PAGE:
Conspiracy Theories and Fake News from JFK to Pizzagate
Retro Report explores decades of conspiracy theories – from the John F. Kennedy assassination to Pizzagate – and what they can tell us about how we view the world today.
The Back Story on Bad Forensic Science
With the Trump administration’s move to end a commission investigating flaws in forensic science, Retro Report looks at the history of one now-challenged method: hair analysis.
Did you know, the origins of the Pilates workout stem from WWI? Learn more about the fitness regimen Joseph Pilates developed in a British internment camp in this collaboration with PBS, American Experience.
Lobotomy: A Dangerous Fad's Lingering Effect on Mental Illness Treatment
From the 1930s to the 1950s a radical surgery – the Lobotomy – would forever change our understanding and treatment of the mentally ill.
Suing the President: The Students Who Challenged the Travel Ban
With the release of Donald Trump’s new travel ban, a brief look at a Yale group that fought the original ban.
Sanctuary Cities: An Uproar That Began Long Ago
As deportations of unauthorized immigrants rose under President Donald Trump, some churches and cities declared themselves sanctuaries and shielded migrants from immigration enforcement.
Guantanamo Bay has become a symbol of the war on terror, but its story actually begins a decade before, when it was first used to detain thousands of Haitians outside the reach of U.S. law. This story was created in collaboration with NPR and PBS, FRONTLINE.
Rachel Carson’s Warning on D.D.T. Ignited an Environmental Movement
Author Rachel Carson’s strike against the pesticide DDT turned her into both an environmental hero and a foil for those who believe regulation has gone too far. That fight is more relevant than ever.
We’ve teamed with PBS’ American Experience to take a look back at Freeman Dyson, who explored whether interplanetary space travel could be made possible by harnessing the power of a nuclear bomb.
“The equipment ranges from the early 1900s to up to date present time.” Our collaboration with PBS, American Experience takes a look at the Boston “T” – the oldest subway in America.
Could You Patent the Sun?
Decades after Dr. Jonas Salk opposed patenting the polio vaccine, the pharmaceutical industry has changed. What does that mean for the development of innovative drugs and for people whose lives depend on them?
Activating a Generation: From Live Aid to the Ice Bucket Challenge
Thirty years after “Live Aid” changed the face of charity fundraising, clicktivism has taken center stage. If you share, re-tweet and like, are you making the world a better place?
Princess Diana Brought Attention to Land Mines, but Their Danger Lingers
In the late 1990s, Princess Diana brought public attention to land mine victims. But, more than two decades after her death, how much progress has been made in the worldwide fight against leftover munitions?
Nikola Tesla Was a Hundred Years Ahead of His Time
Wireless power seems cutting edge, but it was actually pioneered more than 100 years ago by Nikola Tesla. We’ve teamed up with the American Experience to explore how Tesla’s technology is being used today.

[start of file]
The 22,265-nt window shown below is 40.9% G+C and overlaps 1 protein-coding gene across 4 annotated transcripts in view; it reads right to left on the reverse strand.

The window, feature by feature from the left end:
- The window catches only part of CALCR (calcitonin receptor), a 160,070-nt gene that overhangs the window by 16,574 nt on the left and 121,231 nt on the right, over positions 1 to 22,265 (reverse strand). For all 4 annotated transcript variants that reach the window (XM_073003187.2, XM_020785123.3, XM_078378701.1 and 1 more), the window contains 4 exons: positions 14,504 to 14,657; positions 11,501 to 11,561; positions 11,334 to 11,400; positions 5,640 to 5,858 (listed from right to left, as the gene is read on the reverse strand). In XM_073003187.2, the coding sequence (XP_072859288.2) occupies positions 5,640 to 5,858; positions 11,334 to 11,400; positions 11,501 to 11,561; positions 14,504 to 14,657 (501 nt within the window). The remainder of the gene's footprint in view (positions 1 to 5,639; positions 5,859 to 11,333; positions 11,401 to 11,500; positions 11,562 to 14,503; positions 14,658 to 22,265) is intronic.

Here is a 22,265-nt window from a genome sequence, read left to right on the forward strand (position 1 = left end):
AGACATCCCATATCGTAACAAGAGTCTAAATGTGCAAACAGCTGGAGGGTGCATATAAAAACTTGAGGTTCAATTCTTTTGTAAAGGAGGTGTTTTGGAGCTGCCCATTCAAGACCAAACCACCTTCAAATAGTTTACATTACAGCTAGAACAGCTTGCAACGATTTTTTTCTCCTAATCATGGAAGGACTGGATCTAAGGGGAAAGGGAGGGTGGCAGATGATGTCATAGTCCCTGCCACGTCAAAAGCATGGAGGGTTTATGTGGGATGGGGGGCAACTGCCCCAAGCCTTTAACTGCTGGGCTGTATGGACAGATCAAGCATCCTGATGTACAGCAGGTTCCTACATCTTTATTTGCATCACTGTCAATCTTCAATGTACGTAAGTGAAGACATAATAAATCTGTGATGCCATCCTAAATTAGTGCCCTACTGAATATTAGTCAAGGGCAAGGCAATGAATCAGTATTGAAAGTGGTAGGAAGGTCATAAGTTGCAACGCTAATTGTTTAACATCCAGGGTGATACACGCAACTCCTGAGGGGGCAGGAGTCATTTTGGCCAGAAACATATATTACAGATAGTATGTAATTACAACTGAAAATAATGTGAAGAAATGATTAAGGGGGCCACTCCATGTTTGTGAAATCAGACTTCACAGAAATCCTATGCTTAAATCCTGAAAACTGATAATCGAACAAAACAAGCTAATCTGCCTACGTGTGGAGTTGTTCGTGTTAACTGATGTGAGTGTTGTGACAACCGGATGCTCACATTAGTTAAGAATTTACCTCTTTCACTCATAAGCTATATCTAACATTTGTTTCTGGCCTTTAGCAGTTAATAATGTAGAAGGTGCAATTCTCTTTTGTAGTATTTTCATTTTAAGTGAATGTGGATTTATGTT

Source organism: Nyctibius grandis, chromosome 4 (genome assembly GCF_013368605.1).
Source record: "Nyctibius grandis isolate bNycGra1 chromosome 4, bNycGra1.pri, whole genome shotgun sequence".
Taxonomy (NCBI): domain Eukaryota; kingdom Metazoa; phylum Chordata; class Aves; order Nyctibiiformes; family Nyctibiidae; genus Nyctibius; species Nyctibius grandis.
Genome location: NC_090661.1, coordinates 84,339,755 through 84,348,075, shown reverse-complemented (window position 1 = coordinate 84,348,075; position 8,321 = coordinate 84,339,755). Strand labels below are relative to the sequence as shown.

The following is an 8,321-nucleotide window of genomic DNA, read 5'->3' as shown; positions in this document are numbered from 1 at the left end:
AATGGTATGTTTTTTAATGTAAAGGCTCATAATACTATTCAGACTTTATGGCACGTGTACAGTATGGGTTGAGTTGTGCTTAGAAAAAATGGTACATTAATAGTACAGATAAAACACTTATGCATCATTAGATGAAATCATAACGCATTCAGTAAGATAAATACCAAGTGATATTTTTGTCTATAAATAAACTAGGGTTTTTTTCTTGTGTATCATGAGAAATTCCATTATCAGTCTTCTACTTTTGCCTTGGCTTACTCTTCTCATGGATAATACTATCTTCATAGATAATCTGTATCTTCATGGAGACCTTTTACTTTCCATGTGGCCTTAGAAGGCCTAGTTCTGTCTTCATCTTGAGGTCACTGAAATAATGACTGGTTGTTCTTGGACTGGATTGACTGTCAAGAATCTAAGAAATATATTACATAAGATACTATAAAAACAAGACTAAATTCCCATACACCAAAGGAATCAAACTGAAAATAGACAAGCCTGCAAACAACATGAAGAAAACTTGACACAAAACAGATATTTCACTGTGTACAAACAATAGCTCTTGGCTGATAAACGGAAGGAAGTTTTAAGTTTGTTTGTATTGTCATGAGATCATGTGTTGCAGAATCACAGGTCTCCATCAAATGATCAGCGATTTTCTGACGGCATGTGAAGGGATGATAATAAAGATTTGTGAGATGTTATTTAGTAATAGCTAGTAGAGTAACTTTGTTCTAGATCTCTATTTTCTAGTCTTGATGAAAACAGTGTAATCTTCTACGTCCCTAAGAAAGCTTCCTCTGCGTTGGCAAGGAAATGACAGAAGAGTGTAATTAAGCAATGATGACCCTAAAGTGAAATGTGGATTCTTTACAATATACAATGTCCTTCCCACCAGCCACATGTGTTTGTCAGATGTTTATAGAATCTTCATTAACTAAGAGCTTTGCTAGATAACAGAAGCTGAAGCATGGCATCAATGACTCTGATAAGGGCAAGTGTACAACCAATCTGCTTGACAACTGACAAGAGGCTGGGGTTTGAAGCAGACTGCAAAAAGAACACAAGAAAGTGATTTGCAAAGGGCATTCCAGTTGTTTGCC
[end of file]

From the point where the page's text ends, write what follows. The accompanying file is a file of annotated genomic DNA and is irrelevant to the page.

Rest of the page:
The Populist Politician and California's Property Tax Revolt
In 1978, voters passed Proposition 13, lowering taxes for millions of California homeowners. Decades later, what has it meant for California?
How Zero Tolerance Blurred the Lines Between Schools and Criminal Justice
Over the last 30 years, schools across the country have enacted tough new discipline policies. Some of those schools say they went too far.
Has the government done enough to stop housing discrimination?
Life After Welfare
Twenty years ago, welfare reform was signed into law, promising needy families a path out of poverty. This is the story of Tianna Gaines-Turner, a former welfare recipient, who still struggles to make ends meet.
Upheaval at the 1860 Democratic Convention: What Happened When a Party Split
Some issues are too fundamental for a party to withstand, and the consequences can last for a generation.
Lessons from the 2004 Democratic Convention: Obama's Speech
Sometimes the most important speech at the convention isn’t delivered by the nominee.
Lessons from the 1924 Democratic Convention: An Immigration Debate's Impact
Immigration has been a defining issue in a campaign before, and the consequences transformed the Democratic Party.
Lessons from the 1912 Republican Convention: Birth of the Modern Primary
The animosity between William Howard Taft and Theodore Roosevelt changed the primary process forever.
The Birth of the U.S. Political Convention in 1831
In 1831, a radical third party had a new idea for selecting a presidential candidate, and it’s still in use today: the national nominating convention.
Lessons From the 1964 Republican Convention: Declaring War on the Establishment
Donald Trump’s candidacy wasn’t the first time the Republican Party was split by an outsider declaring war on the establishment elite.
Lessons from the 1968 Democratic Convention: Under the Shadow of Protests
There are important lessons to be learned from the Democrats’ 1968 Chicago convention.
Lessons from the 1976 Republican Convention: Why Ronald Reagan Lost the Nomination|
In 1976, Ronald Reagan found owning the soul of a party isn’t the same as taking home its nomination.
Smoking Man: Political Ads That Shaped the Battle for the White House
In the 2012 Republican primary, Herman Cain’s campaign produced an unusual video featuring Cain’s chief of staff, Mark Block, giving a pep talk while smoking a cigarette.